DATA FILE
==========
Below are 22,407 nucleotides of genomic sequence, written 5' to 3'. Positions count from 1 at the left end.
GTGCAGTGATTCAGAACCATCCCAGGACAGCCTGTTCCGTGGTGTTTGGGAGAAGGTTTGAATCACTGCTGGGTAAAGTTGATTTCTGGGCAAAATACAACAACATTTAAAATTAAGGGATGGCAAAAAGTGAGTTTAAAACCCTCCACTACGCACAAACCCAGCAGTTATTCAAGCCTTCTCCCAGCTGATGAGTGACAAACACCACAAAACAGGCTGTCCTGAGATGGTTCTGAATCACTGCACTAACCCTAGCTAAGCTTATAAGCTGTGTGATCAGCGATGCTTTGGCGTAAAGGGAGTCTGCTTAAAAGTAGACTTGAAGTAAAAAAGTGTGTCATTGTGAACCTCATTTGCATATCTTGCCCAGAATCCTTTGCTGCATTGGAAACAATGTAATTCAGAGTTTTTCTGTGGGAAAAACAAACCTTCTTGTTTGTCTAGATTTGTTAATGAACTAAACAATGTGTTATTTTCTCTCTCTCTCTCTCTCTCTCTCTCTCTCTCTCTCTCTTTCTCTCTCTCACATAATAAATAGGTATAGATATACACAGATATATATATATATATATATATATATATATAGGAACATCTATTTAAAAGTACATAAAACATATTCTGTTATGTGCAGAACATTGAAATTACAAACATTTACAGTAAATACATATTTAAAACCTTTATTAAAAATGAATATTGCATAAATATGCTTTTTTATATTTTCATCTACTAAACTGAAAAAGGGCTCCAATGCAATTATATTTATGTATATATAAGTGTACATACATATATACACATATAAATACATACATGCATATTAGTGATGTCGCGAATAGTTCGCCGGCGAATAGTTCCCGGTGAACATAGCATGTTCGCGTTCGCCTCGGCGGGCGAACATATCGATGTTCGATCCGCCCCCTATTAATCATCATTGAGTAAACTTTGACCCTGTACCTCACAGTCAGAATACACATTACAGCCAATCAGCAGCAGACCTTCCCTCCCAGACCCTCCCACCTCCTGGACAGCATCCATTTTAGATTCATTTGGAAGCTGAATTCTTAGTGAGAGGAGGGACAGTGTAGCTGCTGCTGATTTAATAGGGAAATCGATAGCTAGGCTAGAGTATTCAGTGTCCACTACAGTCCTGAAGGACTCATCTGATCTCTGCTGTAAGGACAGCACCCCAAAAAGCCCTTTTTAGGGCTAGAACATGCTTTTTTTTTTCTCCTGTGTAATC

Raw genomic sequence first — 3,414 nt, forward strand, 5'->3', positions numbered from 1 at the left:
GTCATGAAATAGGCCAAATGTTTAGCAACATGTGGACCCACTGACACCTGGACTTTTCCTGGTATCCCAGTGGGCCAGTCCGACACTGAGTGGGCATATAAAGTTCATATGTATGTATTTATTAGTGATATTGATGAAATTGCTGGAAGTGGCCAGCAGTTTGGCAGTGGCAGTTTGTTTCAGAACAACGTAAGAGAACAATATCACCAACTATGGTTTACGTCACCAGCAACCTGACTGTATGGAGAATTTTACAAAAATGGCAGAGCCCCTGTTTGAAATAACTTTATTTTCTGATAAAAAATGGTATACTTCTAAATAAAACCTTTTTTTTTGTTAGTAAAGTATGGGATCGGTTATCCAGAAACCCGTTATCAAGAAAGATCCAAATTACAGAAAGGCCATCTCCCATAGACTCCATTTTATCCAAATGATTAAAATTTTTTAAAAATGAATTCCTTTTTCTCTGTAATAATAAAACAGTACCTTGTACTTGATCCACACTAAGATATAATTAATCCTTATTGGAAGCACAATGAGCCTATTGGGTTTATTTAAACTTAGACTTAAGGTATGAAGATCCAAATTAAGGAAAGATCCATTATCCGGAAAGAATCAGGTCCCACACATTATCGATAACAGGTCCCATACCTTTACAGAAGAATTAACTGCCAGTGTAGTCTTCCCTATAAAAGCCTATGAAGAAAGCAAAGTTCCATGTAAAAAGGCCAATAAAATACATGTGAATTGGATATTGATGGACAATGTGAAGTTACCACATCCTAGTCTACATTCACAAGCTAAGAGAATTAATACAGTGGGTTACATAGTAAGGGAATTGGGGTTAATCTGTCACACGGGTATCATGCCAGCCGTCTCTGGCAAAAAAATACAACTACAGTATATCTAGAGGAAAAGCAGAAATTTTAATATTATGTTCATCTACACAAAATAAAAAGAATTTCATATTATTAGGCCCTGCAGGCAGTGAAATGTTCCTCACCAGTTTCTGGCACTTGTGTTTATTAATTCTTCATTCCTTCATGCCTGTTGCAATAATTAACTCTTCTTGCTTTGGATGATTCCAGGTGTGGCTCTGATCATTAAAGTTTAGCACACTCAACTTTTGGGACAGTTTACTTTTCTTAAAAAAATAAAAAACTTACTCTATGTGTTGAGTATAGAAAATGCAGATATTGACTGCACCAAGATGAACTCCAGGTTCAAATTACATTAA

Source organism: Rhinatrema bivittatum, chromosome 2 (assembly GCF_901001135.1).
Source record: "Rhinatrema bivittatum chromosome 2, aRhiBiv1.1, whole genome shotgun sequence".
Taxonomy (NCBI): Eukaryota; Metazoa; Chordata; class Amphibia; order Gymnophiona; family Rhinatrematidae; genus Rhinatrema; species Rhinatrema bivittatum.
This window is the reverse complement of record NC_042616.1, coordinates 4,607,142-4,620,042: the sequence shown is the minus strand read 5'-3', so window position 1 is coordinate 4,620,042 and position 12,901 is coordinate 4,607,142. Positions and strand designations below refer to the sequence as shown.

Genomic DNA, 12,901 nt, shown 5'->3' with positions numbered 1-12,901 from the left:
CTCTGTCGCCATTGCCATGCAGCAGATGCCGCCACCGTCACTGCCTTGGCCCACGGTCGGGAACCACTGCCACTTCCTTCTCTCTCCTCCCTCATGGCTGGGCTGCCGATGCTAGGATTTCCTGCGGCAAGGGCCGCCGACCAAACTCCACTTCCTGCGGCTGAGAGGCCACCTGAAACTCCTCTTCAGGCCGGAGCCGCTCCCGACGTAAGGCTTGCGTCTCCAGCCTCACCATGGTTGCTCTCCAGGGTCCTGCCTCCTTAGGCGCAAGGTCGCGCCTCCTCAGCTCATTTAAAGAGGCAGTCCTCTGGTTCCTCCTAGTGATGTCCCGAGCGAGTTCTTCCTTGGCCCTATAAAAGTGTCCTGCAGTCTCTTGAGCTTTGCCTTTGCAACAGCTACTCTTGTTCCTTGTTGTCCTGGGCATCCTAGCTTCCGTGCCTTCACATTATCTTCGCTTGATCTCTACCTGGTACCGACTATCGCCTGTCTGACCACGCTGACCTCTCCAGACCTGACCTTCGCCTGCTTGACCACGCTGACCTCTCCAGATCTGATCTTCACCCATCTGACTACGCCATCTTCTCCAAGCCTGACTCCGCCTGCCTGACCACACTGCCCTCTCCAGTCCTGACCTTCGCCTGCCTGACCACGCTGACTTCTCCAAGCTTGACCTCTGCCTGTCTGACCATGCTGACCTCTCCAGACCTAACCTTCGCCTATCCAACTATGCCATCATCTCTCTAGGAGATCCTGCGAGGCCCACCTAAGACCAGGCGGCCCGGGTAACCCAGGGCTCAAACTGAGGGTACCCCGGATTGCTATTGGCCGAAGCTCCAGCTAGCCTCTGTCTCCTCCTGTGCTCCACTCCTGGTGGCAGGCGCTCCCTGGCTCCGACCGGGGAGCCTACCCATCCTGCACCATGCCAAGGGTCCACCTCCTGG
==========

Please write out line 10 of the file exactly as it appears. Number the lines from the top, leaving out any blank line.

CTCTGTCGCCATTGCCATGCAGCAGATGCCGCCACCGTCACTGCCTTGGCCCACGGTCGGGAACCACTGCCACTTCCTTCTCTCTCCTCCCTCATGGCTGGGCTGCCGATGCTAGGATTTCCTGCGGCAAGGGCCGCCGACCAAACTCCACTTCCTGCGGCTGAGAGGCCACCTGAAACTCCTCTTCAGGCCGGAGCCGCTCCCGACGTAAGGCTTGCGTCTCCAGCCTCACCATGGTTGCTCTCCAGGGTCCTGCCTCCTTAGGCGCAAGGTCGCGCCTCCTCAGCTCATTTAAAGAGGCAGTCCTCTGGTTCCTCCTAGTGATGTCCCGAGCGAGTTCTTCCTTGGCCCTATAAAAGTGTCCTGCAGTCTCTTGAGCTTTGCCTTTGCAACAGCTACTCTTGTTCCTTGTTGTCCTGGGCATCCTAGCTTCCGTGCCTTCACATTATCTTCGCTTGATCTCTACCTGGTACCGACTATCGCCTGTCTGACCACGCTGACCTCTCCAGACCTGACCTTCGCCTGCTTGACCACGCTGACCTCTCCAGATCTGATCTTCACCCATCTGACTACGCCATCTTCTCCAAGCCTGACTCCGCCTGCCTGACCACACTGCCCTCTCCAGTCCTGACCTTCGCCTGCCTGACCACGCTGACTTCTCCAAGCTTGACCTCTGCCTGTCTGACCATGCTGACCTCTCCAGACCTAACCTTCGCCTATCCAACTATGCCATCATCTCTCTAGGAGATCCTGCGAGGCCCACCTAAGACCAGGCGGCCCGGGTAACCCAGGGCTCAAACTGAGGGTACCCCGGATTGCTATTGGCCGAAGCTCCAGCTAGCCTCTGTCTCCTCCTGTGCTCCACTCCTGGTGGCAGGCGCTCCCTGGCTCCGACCGGGGAGCCTACCCATCCTGCACCATGCCAAGGGTCCACCTCCTGG